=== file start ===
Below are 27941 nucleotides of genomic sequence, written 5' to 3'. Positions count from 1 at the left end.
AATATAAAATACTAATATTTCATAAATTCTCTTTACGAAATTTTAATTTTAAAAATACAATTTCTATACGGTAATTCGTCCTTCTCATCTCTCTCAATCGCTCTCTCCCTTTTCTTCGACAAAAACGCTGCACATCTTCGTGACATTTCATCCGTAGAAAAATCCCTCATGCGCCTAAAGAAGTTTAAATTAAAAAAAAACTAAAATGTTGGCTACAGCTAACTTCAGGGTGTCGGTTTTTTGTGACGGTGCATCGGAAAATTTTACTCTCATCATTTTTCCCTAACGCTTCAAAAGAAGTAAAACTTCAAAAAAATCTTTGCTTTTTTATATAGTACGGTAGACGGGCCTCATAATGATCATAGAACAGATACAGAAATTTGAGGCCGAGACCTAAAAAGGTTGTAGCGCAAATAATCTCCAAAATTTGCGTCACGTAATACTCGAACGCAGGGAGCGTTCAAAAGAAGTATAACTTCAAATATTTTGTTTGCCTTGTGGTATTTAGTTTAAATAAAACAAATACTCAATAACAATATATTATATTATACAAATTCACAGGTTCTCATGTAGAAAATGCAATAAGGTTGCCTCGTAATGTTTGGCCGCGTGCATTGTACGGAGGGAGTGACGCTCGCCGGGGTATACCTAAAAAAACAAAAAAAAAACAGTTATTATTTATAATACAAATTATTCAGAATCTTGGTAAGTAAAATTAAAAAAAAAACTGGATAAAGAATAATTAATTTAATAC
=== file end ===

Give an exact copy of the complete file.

Below are 27941 nucleotides of genomic sequence, written 5' to 3'. Positions count from 1 at the left end.
AATATAAAATACTAATATTTCATAAATTCTCTTTACGAAATTTTAATTTTAAAAATACAATTTCTATACGGTAATTCGTCCTTCTCATCTCTCTCAATCGCTCTCTCCCTTTTCTTCGACAAAAACGCTGCACATCTTCGTGACATTTCATCCGTAGAAAAATCCCTCATGCGCCTAAAGAAGTTTAAATTAAAAAAAAACTAAAATGTTGGCTACAGCTAACTTCAGGGTGTCGGTTTTTTGTGACGGTGCATCGGAAAATTTTACTCTCATCATTTTTCCCTAACGCTTCAAAAGAAGTAAAACTTCAAAAAAATCTTTGCTTTTTTATATAGTACGGTAGACGGGCCTCATAATGATCATAGAACAGATACAGAAATTTGAGGCCGAGACCTAAAAAGGTTGTAGCGCAAATAATCTCCAAAATTTGCGTCACGTAATACTCGAACGCAGGGAGCGTTCAAAAGAAGTATAACTTCAAATATTTTGTTTGCCTTGTGGTATTTAGTTTAAATAAAACAAATACTCAATAACAATATATTATATTATACAAATTCACAGGTTCTCATGTAGAAAATGCAATAAGGTTGCCTCGTAATGTTTGGCCGCGTGCATTGTACGGAGGGAGTGACGCTCGCCGGGGTATACCTAAAAAAACAAAAAAAAAACAGTTATTATTTATAATACAAATTATTCAGAATCTTGGTAAGTAAAATTAAAAAAAAAACTGGATAAAGAATAATTAATTTAATAC